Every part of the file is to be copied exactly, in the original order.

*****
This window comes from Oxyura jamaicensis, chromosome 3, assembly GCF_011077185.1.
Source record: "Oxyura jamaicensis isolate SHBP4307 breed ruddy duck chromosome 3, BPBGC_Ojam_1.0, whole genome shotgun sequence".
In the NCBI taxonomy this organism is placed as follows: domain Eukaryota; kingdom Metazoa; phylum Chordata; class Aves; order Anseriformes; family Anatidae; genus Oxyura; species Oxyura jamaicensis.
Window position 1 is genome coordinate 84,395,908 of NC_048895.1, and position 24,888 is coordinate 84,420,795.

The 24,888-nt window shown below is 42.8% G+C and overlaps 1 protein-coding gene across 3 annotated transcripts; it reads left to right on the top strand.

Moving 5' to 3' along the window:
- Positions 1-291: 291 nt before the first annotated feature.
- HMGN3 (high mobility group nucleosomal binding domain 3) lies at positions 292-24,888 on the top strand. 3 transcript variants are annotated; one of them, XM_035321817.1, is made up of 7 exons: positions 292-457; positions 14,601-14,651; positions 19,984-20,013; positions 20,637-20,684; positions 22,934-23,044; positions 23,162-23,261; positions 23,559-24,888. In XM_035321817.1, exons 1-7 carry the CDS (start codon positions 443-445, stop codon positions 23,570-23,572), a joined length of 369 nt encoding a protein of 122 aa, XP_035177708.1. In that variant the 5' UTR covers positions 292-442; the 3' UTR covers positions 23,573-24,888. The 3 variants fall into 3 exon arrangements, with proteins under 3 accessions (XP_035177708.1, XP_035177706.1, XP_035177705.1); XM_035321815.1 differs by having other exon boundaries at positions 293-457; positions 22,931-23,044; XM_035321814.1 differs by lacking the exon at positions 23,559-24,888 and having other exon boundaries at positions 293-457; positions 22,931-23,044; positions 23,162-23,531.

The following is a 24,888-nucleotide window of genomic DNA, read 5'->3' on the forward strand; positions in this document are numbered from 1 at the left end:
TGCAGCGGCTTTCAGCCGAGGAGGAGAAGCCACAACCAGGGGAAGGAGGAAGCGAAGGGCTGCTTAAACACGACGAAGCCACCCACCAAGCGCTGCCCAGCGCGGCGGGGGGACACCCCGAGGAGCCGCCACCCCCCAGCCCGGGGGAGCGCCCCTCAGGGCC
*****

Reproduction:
This window comes from Oxyura jamaicensis, chromosome 3, assembly GCF_011077185.1.
Source record: "Oxyura jamaicensis isolate SHBP4307 breed ruddy duck chromosome 3, BPBGC_Ojam_1.0, whole genome shotgun sequence".
In the NCBI taxonomy this organism is placed as follows: domain Eukaryota; kingdom Metazoa; phylum Chordata; class Aves; order Anseriformes; family Anatidae; genus Oxyura; species Oxyura jamaicensis.
Window position 1 is genome coordinate 84,395,908 of NC_048895.1, and position 24,888 is coordinate 84,420,795.

The 24,888-nt window shown below is 42.8% G+C and overlaps 1 protein-coding gene across 3 annotated transcripts; it reads left to right on the top strand.

Moving 5' to 3' along the window:
- Positions 1-291: 291 nt before the first annotated feature.
- HMGN3 (high mobility group nucleosomal binding domain 3) lies at positions 292-24,888 on the top strand. 3 transcript variants are annotated; one of them, XM_035321817.1, is made up of 7 exons: positions 292-457; positions 14,601-14,651; positions 19,984-20,013; positions 20,637-20,684; positions 22,934-23,044; positions 23,162-23,261; positions 23,559-24,888. In XM_035321817.1, exons 1-7 carry the CDS (start codon positions 443-445, stop codon positions 23,570-23,572), a joined length of 369 nt encoding a protein of 122 aa, XP_035177708.1. In that variant the 5' UTR covers positions 292-442; the 3' UTR covers positions 23,573-24,888. The 3 variants fall into 3 exon arrangements, with proteins under 3 accessions (XP_035177708.1, XP_035177706.1, XP_035177705.1); XM_035321815.1 differs by having other exon boundaries at positions 293-457; positions 22,931-23,044; XM_035321814.1 differs by lacking the exon at positions 23,559-24,888 and having other exon boundaries at positions 293-457; positions 22,931-23,044; positions 23,162-23,531.

The following is a 24,888-nucleotide window of genomic DNA, read 5'->3' on the forward strand; positions in this document are numbered from 1 at the left end:
TGCAGCGGCTTTCAGCCGAGGAGGAGAAGCCACAACCAGGGGAAGGAGGAAGCGAAGGGCTGCTTAAACACGACGAAGCCACCCACCAAGCGCTGCCCAGCGCGGCGGGGGGACACCCCGAGGAGCCGCCACCCCCCAGCCCGGGGGAGCGCCCCTCAGGGCC